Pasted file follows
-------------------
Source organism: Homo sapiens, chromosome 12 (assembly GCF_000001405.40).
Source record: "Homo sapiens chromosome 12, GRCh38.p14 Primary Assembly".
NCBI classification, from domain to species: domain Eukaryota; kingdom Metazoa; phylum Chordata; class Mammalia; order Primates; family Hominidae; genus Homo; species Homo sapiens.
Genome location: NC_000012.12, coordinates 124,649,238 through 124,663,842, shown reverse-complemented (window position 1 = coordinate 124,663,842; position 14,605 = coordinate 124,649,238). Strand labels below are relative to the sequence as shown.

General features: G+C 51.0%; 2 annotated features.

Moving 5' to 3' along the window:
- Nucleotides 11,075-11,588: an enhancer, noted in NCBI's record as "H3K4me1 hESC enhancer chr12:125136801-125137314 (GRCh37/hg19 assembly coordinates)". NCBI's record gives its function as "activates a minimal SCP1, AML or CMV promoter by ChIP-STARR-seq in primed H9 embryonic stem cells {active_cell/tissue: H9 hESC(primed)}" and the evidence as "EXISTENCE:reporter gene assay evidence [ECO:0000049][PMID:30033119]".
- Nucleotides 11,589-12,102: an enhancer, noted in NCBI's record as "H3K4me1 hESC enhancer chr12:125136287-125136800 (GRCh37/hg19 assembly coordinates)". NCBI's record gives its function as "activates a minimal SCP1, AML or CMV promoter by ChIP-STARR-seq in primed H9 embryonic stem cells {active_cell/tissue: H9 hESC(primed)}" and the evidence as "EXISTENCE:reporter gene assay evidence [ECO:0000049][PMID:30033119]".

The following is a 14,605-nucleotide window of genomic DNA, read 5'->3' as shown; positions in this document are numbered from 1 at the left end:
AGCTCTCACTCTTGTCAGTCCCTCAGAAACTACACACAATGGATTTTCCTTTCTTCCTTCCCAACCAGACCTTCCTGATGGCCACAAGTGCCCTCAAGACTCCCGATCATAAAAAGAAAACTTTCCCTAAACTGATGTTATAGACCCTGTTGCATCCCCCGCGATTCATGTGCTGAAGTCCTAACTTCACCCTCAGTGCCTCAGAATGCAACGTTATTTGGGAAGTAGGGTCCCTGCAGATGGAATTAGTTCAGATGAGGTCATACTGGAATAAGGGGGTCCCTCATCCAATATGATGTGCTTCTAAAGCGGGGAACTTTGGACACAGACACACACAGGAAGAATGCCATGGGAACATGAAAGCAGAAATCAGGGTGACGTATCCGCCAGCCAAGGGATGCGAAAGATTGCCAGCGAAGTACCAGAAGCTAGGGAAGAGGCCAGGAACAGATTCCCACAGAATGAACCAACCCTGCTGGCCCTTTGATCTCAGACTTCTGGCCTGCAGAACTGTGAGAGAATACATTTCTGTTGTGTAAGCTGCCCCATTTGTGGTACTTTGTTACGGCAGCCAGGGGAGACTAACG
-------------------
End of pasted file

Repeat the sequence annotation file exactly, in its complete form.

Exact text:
Source organism: Homo sapiens, chromosome 12 (assembly GCF_000001405.40).
Source record: "Homo sapiens chromosome 12, GRCh38.p14 Primary Assembly".
NCBI classification, from domain to species: domain Eukaryota; kingdom Metazoa; phylum Chordata; class Mammalia; order Primates; family Hominidae; genus Homo; species Homo sapiens.
Genome location: NC_000012.12, coordinates 124,649,238 through 124,663,842, shown reverse-complemented (window position 1 = coordinate 124,663,842; position 14,605 = coordinate 124,649,238). Strand labels below are relative to the sequence as shown.

General features: G+C 51.0%; 2 annotated features.

Moving 5' to 3' along the window:
- Nucleotides 11,075-11,588: an enhancer, noted in NCBI's record as "H3K4me1 hESC enhancer chr12:125136801-125137314 (GRCh37/hg19 assembly coordinates)". NCBI's record gives its function as "activates a minimal SCP1, AML or CMV promoter by ChIP-STARR-seq in primed H9 embryonic stem cells {active_cell/tissue: H9 hESC(primed)}" and the evidence as "EXISTENCE:reporter gene assay evidence [ECO:0000049][PMID:30033119]".
- Nucleotides 11,589-12,102: an enhancer, noted in NCBI's record as "H3K4me1 hESC enhancer chr12:125136287-125136800 (GRCh37/hg19 assembly coordinates)". NCBI's record gives its function as "activates a minimal SCP1, AML or CMV promoter by ChIP-STARR-seq in primed H9 embryonic stem cells {active_cell/tissue: H9 hESC(primed)}" and the evidence as "EXISTENCE:reporter gene assay evidence [ECO:0000049][PMID:30033119]".

The following is a 14,605-nucleotide window of genomic DNA, read 5'->3' as shown; positions in this document are numbered from 1 at the left end:
AGCTCTCACTCTTGTCAGTCCCTCAGAAACTACACACAATGGATTTTCCTTTCTTCCTTCCCAACCAGACCTTCCTGATGGCCACAAGTGCCCTCAAGACTCCCGATCATAAAAAGAAAACTTTCCCTAAACTGATGTTATAGACCCTGTTGCATCCCCCGCGATTCATGTGCTGAAGTCCTAACTTCACCCTCAGTGCCTCAGAATGCAACGTTATTTGGGAAGTAGGGTCCCTGCAGATGGAATTAGTTCAGATGAGGTCATACTGGAATAAGGGGGTCCCTCATCCAATATGATGTGCTTCTAAAGCGGGGAACTTTGGACACAGACACACACAGGAAGAATGCCATGGGAACATGAAAGCAGAAATCAGGGTGACGTATCCGCCAGCCAAGGGATGCGAAAGATTGCCAGCGAAGTACCAGAAGCTAGGGAAGAGGCCAGGAACAGATTCCCACAGAATGAACCAACCCTGCTGGCCCTTTGATCTCAGACTTCTGGCCTGCAGAACTGTGAGAGAATACATTTCTGTTGTGTAAGCTGCCCCATTTGTGGTACTTTGTTACGGCAGCCAGGGGAGACTAACG